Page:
Beta-Cryptoxanthin in Produce May Cut Arthritis Risk

Antioxidant Potential of Carotenoids in Certain Fruits and Vegetables

Eating a variety of colorful fruits and vegetables is good for your general nutrition, but can they also help cut your risk of arthritis? There have been a number of studies that suggest a whole-food, plant-based diet could reduce the risk of inflammatory forms of arthritis. Further research may eventually lead to drugs based on the substances found in antioxidant-rich foods.

The Dietary Guidelines for Americans recommend that you enjoy colorful fruits and vegetables, and the more the better. You will enjoy better nutrition in general from all of their components, including vitamins and fiber.

Fuyu Persimmon on Tree
Giordano Trabucchi / EyeEm / Getty Images

Do Fruits and Vegetables Reduce Arthritis Risk?

The evidence that there are specific benefits for specific carotenoids is not yet settled, as different studies have yielded contradictory findings.

In a 2017 study of 217 study participants with rheumatoid arthritis, researchers found nearly one-quarter of the study reported an effect of diet on their arthritis symptoms. Blueberries and spinach, which both contain carotenoids, were the foods most often associated with symtpom relief.

However, a study that matched rheumatoid arthritis patients and healthy controls that measured circulating levels of these carotenoids did not find a reduced risk of rheumatoid arthritis for those with higher levels.

While the Arthritis Foundation lists the best fruits and vegetables to eat for arthritis, the emphasis should be on enjoying a variety of them in your daily diet.​

What Is Beta-Cryptoxanthin?

Beta-cryptoxanthin is classified as a pro-vitamin A carotenoid. In the body, it can be converted to an active form of vitamin A. Vitamin A is recognized as being important for skin and bone health as well as immune function. Beta-cryptoxanthin is contained in yellow or orange fruits and vegetables. Here is a list of yellow and orange fruits and vegetables:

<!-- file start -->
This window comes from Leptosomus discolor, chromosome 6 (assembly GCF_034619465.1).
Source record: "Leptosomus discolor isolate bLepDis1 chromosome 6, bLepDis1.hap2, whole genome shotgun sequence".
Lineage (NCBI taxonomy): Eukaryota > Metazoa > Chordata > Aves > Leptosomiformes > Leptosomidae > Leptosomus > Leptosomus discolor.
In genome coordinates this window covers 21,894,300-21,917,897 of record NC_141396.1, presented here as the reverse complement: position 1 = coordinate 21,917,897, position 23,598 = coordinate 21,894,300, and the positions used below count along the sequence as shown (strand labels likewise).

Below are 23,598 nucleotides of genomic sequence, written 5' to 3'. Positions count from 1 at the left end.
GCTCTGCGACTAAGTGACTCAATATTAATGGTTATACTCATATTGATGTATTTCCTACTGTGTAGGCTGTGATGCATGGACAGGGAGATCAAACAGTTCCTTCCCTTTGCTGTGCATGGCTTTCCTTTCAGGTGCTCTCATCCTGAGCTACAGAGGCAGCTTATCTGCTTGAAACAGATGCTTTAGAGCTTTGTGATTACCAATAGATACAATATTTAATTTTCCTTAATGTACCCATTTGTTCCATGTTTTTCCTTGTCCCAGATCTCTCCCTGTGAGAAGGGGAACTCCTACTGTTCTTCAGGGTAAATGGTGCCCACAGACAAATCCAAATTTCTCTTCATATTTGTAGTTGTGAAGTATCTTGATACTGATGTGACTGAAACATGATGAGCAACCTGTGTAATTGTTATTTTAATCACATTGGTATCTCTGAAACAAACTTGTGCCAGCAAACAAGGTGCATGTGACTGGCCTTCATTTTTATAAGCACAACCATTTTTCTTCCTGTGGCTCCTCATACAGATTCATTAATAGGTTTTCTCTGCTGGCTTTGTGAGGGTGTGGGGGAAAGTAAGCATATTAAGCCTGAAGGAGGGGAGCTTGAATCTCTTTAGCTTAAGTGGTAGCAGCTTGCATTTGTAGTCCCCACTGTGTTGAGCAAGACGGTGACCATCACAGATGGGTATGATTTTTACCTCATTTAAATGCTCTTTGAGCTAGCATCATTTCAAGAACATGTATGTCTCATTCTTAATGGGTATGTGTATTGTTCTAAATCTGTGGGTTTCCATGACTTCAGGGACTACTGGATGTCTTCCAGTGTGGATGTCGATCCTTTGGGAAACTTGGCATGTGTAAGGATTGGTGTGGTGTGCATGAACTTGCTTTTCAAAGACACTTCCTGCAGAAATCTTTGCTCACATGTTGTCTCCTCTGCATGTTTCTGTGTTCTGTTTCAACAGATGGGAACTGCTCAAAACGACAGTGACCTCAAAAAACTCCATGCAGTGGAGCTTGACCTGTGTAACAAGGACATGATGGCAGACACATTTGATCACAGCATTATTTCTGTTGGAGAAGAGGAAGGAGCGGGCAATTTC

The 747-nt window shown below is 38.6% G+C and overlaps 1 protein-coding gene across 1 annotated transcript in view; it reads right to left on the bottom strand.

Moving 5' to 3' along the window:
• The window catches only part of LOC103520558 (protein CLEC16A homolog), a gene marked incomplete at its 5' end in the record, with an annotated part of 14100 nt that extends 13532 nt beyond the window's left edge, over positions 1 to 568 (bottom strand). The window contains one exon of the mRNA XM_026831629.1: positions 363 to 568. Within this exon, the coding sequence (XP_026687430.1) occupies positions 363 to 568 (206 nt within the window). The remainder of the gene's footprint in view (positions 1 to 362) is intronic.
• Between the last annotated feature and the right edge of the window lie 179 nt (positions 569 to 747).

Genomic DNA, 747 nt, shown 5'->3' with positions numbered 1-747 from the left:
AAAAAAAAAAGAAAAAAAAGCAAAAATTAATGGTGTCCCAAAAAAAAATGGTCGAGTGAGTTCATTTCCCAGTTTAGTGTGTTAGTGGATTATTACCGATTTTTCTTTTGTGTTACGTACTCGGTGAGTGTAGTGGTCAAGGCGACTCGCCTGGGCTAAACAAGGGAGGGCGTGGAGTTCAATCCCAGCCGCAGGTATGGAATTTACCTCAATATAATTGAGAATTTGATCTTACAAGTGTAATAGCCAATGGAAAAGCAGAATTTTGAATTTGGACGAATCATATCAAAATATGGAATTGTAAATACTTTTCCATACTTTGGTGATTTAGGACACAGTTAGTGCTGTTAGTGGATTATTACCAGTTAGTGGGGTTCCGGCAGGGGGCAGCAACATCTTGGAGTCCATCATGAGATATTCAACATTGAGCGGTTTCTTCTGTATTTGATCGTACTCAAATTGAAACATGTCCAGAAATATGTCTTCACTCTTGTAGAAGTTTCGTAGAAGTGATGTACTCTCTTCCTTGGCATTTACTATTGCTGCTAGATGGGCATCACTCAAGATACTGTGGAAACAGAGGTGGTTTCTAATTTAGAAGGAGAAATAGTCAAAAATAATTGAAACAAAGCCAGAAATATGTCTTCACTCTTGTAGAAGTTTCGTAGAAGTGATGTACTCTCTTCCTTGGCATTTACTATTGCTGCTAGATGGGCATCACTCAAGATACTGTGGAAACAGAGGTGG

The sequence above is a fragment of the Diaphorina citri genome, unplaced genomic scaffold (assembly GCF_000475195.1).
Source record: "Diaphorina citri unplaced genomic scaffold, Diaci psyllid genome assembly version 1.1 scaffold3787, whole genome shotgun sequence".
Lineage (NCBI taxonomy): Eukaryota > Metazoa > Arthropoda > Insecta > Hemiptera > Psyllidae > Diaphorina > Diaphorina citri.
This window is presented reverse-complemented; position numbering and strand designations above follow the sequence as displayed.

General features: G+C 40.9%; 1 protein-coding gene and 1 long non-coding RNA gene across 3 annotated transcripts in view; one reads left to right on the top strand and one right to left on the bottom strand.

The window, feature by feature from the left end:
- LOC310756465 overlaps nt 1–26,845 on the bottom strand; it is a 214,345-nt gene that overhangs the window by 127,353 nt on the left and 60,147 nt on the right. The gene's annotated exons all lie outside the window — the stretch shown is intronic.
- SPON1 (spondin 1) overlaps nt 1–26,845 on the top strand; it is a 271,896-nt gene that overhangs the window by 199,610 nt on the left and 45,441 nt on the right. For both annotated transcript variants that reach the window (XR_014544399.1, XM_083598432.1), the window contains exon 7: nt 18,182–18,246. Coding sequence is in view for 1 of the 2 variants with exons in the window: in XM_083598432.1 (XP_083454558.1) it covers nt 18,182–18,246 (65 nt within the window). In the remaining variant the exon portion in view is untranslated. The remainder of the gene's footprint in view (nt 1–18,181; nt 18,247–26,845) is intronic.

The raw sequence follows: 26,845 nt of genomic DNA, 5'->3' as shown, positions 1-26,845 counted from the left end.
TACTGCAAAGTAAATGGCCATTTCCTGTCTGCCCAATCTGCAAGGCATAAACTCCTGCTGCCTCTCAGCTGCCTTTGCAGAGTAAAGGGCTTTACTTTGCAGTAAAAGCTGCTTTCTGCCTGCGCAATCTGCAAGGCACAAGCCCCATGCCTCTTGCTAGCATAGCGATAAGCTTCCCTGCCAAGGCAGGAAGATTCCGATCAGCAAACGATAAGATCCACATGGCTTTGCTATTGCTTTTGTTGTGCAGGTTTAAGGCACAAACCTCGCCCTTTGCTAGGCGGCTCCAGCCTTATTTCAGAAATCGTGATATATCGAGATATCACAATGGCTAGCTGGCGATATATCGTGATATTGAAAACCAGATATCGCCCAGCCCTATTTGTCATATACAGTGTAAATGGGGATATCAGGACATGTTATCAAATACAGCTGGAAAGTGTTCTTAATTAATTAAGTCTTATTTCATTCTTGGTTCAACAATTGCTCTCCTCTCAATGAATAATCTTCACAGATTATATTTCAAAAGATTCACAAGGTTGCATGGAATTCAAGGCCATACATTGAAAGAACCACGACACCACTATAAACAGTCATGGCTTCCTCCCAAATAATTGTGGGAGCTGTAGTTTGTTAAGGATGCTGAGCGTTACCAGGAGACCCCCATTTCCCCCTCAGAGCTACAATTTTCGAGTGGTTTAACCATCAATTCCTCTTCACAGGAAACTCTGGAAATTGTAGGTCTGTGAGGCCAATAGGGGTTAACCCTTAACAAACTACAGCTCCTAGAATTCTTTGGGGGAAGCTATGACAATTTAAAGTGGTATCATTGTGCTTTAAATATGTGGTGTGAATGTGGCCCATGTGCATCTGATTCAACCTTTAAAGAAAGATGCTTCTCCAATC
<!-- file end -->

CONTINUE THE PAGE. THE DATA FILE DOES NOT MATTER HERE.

• Yellow apples
  • Apricots
  • Cantaloupe
  • Yellow figs
  • Grapefruit
  • Golden kiwi
  • Lemon
  • Mangoes
  • Nectarines
  • Oranges
  • Papayas
  • Peaches
  • Yellow pears
  • Persimmons
  • Pineapples
  • Tangerines
  • Yellow watermelon
  • Yellow beets
  • Butternut squash
  • Carrots
  • Yellow peppers
  • Yellow potatoes
  • Pumpkin
  • Rutabagas
  • Yellow summer squash
  • Sweet corn
  • Sweet potatoes
  • Yellow tomatoes
  • Yellow winter squash

Fruits and Vegetables Highest In Beta-Cryptoxanthin

A small amount of foods have been found to be rich in beta-cryptoxanthin; those highest in beta-cryptoxanthin include tangerines, persimmons and oranges.

What Is Zeaxanthin?

Zeaxanthin is another carotenoid with antioxidant and anti-inflammatory power. Food sources that are highest in zeaxanthin include green leafy vegetables, followed by corn and green peas.

What Should You Eat?

The Arthritis Foundation notes that there is no specific anti-inflammatory diet that people with rheumatoid arthritis should follow, but some foods found in a Mediterranean diet may help control inflammation. You should enjoy a diet rich in vegetables, especially the colorful ones that have a wide range of nutrients.

8 Sources
Verywell Health uses only high-quality sources, including peer-reviewed studies, to support the facts within our articles. Read our editorial process to learn more about how we fact-check and keep our content accurate, reliable, and trustworthy.
  1. Cleveland Clinic. The best foods to help relieve your joint pain.

  2. U.S. Department of Health and Human Services. Dietary Guidelines for Americans.

  3. Tedeschi SK, Frits M, Cui J, et al. Diet and rheumatoid arthritis symptoms: survey results from a rheumatoid arthritis registryArthritis Care Res (Hoboken). 2017;69(12):1920–1925. doi:10.1002/acr.23225

  4. Hu Y, Cui J, Sparks JA, et al. Circulating carotenoids and subsequent risk of rheumatoid arthritis in womenClin Exp Rheumatol. 2017;35(2):309–312.

  5. Burri BJ. Beta-cryptoxanthin as a source of vitamin A. J Sci Food Agric. 2015;95(9):1786-94.

  6. Burri BJ, La Frano MR, Zhu C. Absorption, metabolism, and functions of β-cryptoxanthinNutr Rev. 2016;74(2):69–82. doi:10.1093/nutrit/nuv064

  7. American Optometric Association. Lutein & zeaxanthin.

  8. Arthritis Foundation. Mediterranean diet for osteoarthritis.

By Carol Eustice
Carol Eustice is a writer covering arthritis and chronic illness, who herself has been diagnosed with both rheumatoid arthritis and osteoarthritis.